While many expected that winning would bring back the fans, expecting it to happen overnight was just wrong. It’s my best guess that if the excitement of this season is going to get more folks out to the park, the real impact won’t be felt until next year with the purchase of new season tickets. My other best guess, and the tougher pill for fans to swallow is that this won’t happen by the team appeasing or satisfying the “regular fans”. As ticket selling priorities go, “regular fans” are and will remain at the bottom of the pecking order. If the Orioles are able to take care of the top end of that pecking order, the regular fans will simply fall back into line because they’ll have little choice.

 

Think for a second about why or how Oriole Park ever sold out regularly in the first place. Think about why or how any Major League ballpark sells out regularly. It starts with a firm base of season tickets sold. Since this season began with no expectation of success or of ticket scarcity, it stands to reason that there wasn’t a whole lot of urgency for anyone to buy or renew their season tickets. No reason, that is, except to avoid the game day surcharge.

 

Without getting off on too much of a tangent here, this is also why the surcharge is viewed by the team, as a necessary evil. We’ve already established that on any given night a fan can show up on a whim and buy pretty much any seat in the house. Therefore why would fans ever buy any tickets in advance, much less commit to 13, 26, 81 or some other fixed number of games in a season ticket package when they can simply show up and buy tickets whenever they want?

 

Thursday September 13th against the Rays looks to me like a nice day to take in a ballgame. But if I buy those tickets today, and my wife winds up sick, or it rains on September 13th, I’m stuck with them. If Wei-Yin Chen is pitching against David Price on the 12th, I might rather go to that game instead. If I can wait until the day of the game to decide, there’s no reason to buy in advance except to avoid the surcharge, there are however plenty of good reasons not to buy in advance.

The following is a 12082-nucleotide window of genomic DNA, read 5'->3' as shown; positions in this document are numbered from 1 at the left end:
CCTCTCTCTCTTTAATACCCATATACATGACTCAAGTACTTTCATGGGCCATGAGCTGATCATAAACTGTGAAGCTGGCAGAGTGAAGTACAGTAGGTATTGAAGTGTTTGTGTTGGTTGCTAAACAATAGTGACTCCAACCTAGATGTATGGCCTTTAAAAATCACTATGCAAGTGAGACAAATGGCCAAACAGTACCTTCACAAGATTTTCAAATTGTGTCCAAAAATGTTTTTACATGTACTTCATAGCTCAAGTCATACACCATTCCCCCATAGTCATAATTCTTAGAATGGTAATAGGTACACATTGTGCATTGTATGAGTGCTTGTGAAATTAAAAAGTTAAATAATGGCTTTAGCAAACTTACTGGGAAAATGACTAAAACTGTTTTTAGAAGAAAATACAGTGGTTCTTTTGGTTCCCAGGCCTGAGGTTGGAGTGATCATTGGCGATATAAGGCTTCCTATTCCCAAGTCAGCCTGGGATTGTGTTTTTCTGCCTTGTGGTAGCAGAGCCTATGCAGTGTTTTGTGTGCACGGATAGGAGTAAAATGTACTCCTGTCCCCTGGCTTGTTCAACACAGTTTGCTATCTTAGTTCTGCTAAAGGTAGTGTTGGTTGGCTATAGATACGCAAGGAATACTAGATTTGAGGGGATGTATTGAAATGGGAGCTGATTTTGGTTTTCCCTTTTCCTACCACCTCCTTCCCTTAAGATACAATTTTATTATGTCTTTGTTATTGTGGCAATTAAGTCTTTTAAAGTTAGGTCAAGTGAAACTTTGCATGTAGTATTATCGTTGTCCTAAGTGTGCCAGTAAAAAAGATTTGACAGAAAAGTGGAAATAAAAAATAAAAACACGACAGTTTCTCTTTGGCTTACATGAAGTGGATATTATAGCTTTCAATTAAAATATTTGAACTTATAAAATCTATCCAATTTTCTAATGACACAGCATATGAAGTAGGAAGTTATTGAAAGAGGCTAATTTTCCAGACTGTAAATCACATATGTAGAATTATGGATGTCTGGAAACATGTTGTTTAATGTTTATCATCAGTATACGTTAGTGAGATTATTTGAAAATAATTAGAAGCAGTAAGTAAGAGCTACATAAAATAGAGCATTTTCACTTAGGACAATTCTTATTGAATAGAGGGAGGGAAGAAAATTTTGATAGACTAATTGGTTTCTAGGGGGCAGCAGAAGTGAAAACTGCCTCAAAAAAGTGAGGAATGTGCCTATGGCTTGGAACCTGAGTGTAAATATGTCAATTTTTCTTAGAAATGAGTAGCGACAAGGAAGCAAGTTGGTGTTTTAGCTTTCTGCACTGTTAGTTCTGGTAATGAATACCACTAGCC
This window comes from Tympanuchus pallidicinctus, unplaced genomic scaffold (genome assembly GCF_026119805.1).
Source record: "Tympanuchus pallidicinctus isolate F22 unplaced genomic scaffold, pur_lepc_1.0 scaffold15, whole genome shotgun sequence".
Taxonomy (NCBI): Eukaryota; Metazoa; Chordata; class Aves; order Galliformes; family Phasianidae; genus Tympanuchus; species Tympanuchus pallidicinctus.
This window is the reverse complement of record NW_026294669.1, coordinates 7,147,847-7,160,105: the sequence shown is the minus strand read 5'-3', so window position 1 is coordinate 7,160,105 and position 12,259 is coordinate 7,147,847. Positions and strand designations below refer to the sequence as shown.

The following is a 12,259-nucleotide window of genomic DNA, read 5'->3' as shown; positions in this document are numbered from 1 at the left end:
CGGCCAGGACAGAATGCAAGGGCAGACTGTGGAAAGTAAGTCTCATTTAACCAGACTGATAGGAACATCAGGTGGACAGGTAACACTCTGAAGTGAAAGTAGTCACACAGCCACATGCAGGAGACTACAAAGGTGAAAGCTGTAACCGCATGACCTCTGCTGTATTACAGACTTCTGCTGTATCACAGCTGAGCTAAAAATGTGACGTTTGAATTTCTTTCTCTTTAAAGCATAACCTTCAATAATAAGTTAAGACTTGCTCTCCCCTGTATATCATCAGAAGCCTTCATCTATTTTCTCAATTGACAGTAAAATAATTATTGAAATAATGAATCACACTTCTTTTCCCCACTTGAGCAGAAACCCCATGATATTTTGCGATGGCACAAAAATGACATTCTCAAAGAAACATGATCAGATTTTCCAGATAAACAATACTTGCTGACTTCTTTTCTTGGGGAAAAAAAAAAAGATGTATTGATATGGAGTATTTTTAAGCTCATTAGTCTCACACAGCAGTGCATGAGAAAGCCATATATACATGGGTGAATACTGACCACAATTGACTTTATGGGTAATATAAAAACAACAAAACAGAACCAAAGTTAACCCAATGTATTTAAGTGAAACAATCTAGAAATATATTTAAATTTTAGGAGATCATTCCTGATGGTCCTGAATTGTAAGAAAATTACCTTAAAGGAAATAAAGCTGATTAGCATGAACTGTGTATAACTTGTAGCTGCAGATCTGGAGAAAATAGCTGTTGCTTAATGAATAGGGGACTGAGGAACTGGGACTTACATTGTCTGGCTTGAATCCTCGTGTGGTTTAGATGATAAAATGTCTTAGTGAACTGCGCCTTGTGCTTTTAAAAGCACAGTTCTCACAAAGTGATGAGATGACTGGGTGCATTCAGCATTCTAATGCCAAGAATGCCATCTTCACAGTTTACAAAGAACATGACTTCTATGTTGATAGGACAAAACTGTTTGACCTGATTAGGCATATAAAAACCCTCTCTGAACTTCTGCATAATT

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Machado up on night of first Ravens game? Ballsy move, Birds

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Machado up on night of first Ravens game? Ballsy move, Birds

Posted on 09 August 2012 by Glenn Clark

I hypothetically asked the question a few weeks ago on “The Reality Check” on AM1570 WNST.net.

“If the Baltimore Orioles are able to remain in the postseason hunt into September, will it have any impact at all on how you watch/support the Baltimore Ravens in September?”

I pointed out at the time that the two teams did not have games scheduled at the same time at all during September. (The Ravens’ Week 1 Monday night and Week 4 Thursday night primetime home games come on scheduled off days for the Birds. The Week 2 game at Philadelphia is scheduled for 1pm while the O’s are scheduled to play after 4 in Oakland. The Ravens’ Week 3 game also happens in primetime while the Birds take the field in Boston at 1pm.) There would be no direct conflict unless there is a weather related reschedule, or possibly if the Orioles were to make the postseason.

The truth is that there is no basis for comparison when it comes to how Charm City sports fans would treat this short crossover period. The Orioles’ last run to the postseason came in 1997, before the Ravens had captured the collective imaginations, hearts and back accounts of the Mid-Atlantic region’s sports fans. If we date back to the time when the Baltimore Colts and Orioles shared the city; mass media consumption, television coverage and big business of sports were incomparable to 2012.